Prior to the pandemic, a 2019 survey by UBC’s Alma Mater Society (AMS) revealed how much students experience racist incidents.
The survey found that 22 percent of white students experienced racial discrimination while 48 percent of Chinese students and 45 percent of South Asian students experienced racism.
In addition, women (40 percent) and non-binary or two-spirit people (55 percent) were twice as likely to experience gender discrimination in comparison to men (21 percent).
The most common form of discrimination experienced by undergraduate students was racially based (36 percent), with gender following (32 percent). Among graduate students, the most common form of discrimination was gender-based (38 percent), followed by racial-based discrimination (34 percent).
With the onset of COVID-19, racial discrimination against those who appear to be Asian has surged in Vancouver.
The Vancouver Police Department reported that anti-Asian hate crimes increased from 12 cases in 2019 to 98 cases in 2020, which is a 717 percent jump in one year.
Disturbingly, a national survey by several Asian Canadian organizations found that women have comprised 70 percent of the victims of anti-Asian attacks in B.C.
UBC's Asian Studies department and Researchers and Academics of Colour for Equity (RACE) at the Peter Wall Institute for Advanced Studies and Department will be holding a webinar at 11 a.m. tomorrow (March 24) entitled The Deadly Intersections of COVID-19, which will feature a panel discussion that will examine how the pandemic impacted racial, colonial, and global inequalities. The panel will feature speakers from Australia, Bangladesh, the U.K., and the U.S., as well as UBC professor Sunera Thobani.
To register for this free event, visit the event webpage.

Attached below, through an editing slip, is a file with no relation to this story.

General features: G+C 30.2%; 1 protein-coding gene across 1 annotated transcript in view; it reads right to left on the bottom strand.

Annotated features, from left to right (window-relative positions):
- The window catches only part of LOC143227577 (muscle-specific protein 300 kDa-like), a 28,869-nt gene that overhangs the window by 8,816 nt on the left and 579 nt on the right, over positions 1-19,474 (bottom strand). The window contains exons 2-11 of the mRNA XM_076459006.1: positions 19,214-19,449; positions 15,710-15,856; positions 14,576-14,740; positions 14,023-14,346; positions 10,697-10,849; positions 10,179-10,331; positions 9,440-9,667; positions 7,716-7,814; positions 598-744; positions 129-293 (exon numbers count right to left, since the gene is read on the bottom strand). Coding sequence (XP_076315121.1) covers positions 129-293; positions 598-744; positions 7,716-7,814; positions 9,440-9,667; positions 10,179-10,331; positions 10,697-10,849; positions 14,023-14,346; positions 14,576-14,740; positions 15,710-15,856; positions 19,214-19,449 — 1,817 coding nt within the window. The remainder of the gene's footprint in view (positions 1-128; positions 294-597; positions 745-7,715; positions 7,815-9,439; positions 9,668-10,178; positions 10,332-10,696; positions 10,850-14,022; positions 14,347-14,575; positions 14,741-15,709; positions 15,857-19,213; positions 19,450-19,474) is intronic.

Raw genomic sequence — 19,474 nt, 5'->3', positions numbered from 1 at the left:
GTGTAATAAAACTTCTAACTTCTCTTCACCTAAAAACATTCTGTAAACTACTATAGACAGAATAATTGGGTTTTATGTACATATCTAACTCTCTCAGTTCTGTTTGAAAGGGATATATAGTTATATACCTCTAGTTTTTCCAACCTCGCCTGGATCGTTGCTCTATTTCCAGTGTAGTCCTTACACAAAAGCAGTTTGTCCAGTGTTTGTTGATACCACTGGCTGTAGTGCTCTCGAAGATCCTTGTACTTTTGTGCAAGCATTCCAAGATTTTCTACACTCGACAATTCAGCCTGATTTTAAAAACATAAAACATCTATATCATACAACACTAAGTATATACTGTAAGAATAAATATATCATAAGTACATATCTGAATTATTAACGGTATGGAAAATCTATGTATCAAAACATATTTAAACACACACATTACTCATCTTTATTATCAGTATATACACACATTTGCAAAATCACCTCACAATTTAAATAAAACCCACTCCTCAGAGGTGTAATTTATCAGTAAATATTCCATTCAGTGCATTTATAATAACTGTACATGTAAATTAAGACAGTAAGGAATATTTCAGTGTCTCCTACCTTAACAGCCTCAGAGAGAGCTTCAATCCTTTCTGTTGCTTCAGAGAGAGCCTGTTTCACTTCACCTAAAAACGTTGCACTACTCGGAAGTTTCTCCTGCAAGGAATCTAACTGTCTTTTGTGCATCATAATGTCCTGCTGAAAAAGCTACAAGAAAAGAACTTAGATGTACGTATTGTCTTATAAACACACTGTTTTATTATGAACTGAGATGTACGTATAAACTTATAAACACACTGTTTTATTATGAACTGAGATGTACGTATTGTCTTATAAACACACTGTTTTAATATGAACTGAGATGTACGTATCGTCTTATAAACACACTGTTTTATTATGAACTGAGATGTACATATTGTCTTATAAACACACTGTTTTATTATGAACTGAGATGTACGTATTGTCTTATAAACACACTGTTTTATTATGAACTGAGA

Meanwhile, in response to the Atlanta shootings on March 16, in which several Asian women died, UBC president Santa Ono had issued a statement while UBC’s Asian Studies department also issued a statement on March 19:
The Department of Asian Studies joins voices across UBC and the world in condemning the violent hate crime in Atlanta which targeted Asian American women at a time of ongoing anti-Asian racism in Canada and the U.S. We invite faculty, staff, students, alumni, and all members of our Department of Asian Studies community to recognize this incident and to reflect on racism experienced and witnessed in the U.S., and in Canada, British Columbia, and Vancouver.
Half of UBC students identifying as ethnically Asian have experienced discrimination according to the most recent AMS survey. During the pandemic, 83 percent of people reporting racist incidents in Canada were of East Asian ethnicity. Half of all reported incidents took place in B.C. in public spaces like streets, sidewalks, and parks. Women were targeted in 70 percent of these incidents.
As an institution, UBC must do better: approximately half our student body is ethnically Asian yet only five percent of instructors identify as racialized women in a city in which 51.6 percent of residents identify as a “visible minority.”
As a department aimed at fostering the study of Asian cultures, thought, religions, and languages, we must work in solidarity with all members of our scholarly community to exemplify anti-racist approaches in our learning, teaching, and research and to enable uncomfortable conversations about racism and inequities.